In Japan, ghosts are not unusual figures. People actually constantly talk about them. But one thing that’s important in terms of the way the Japanese conceptualize ghosts is that the ghosts are shape-shifting figures. And they appear because they have some message. It’s not necessarily a moral message or anything. It’s just that we know that they have some message and until we receive them, they won’t go away. They change shapes to try to communicate to us something. That figure really spoke well with the things happening in the area.

EF: Well, so this has been a marvelous conversation and maybe this is a moment when we can think of some recallable books; that is a book or something else that might suggest to our listeners other directions to go with this conversation. John, do you want to start?

 

JP: I do. It’s a book called Roadside Picnic, which is a science fiction novel by the Russian brothers Arkady and Boris Strugatsky, who are very influenced by Karel Čapek and Stanislaw Lem. It actually spawned the movie Stalker. It’s about an area called the Zone, which is the area in the science fictional world where aliens have landed. And only a few basically dodgy criminals go into the Zone, but they have their own code of conduct. It’s essentially a mafia novel set inside the Zone about what it means to be an insider, one of the people who’s willing to go into that space, which is actually very deadly.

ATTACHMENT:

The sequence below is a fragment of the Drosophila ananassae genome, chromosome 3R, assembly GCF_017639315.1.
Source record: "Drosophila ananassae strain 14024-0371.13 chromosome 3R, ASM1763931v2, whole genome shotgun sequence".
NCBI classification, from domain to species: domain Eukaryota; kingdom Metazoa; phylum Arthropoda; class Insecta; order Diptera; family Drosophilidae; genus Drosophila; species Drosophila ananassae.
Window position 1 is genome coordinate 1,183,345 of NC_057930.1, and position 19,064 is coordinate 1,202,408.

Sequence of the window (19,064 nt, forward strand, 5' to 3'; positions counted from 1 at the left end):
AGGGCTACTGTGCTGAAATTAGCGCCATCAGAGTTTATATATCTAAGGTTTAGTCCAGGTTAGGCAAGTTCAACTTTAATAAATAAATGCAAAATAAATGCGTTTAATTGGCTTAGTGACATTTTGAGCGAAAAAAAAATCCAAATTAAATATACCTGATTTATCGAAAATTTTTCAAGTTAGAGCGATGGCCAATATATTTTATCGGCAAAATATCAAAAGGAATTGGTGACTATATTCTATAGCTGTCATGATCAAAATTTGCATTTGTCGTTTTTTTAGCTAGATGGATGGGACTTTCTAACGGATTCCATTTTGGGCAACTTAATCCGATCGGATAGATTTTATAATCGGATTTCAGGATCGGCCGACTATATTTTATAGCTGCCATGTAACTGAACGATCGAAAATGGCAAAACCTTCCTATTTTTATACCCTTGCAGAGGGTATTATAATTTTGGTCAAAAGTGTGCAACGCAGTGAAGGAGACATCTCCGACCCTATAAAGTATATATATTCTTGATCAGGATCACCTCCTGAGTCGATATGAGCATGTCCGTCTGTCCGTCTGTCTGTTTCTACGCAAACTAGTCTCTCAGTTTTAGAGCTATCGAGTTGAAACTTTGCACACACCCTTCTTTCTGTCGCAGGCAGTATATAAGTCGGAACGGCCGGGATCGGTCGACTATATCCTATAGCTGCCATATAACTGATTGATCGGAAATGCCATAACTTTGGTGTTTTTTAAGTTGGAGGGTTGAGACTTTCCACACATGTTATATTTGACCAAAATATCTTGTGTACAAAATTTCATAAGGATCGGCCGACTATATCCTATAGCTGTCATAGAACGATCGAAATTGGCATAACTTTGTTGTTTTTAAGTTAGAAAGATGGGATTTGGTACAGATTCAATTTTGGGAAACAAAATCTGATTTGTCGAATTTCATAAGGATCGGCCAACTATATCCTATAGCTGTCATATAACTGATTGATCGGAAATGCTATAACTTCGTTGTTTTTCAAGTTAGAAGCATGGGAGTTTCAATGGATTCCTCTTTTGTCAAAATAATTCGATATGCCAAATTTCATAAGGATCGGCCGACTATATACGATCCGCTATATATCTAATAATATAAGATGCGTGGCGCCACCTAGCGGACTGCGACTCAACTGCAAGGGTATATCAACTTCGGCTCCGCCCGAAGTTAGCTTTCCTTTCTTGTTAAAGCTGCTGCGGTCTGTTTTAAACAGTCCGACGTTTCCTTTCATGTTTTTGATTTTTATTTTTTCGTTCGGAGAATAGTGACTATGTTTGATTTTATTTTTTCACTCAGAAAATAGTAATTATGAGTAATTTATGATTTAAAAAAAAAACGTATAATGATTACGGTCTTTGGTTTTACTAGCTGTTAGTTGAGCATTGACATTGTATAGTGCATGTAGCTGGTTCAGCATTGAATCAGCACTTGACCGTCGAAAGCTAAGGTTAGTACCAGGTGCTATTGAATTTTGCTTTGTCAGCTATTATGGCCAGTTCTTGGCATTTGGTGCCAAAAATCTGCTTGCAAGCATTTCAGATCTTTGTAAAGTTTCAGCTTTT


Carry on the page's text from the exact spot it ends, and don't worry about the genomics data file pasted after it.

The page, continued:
It’s not a perfect match, but it’s about living with two different ways of encountering the same world. And actually, there’s a video game, which was called S.T.A.L.K.E.R: Legends of the Zone, which is based on it, which came out after Chernobyl. The novel is pre-Chernobyl, the movie is pre-Chernobyl, but then after Chernobyl, the video game literally makes the connection to the Chernobyl area. It’s a fascinating genealogy.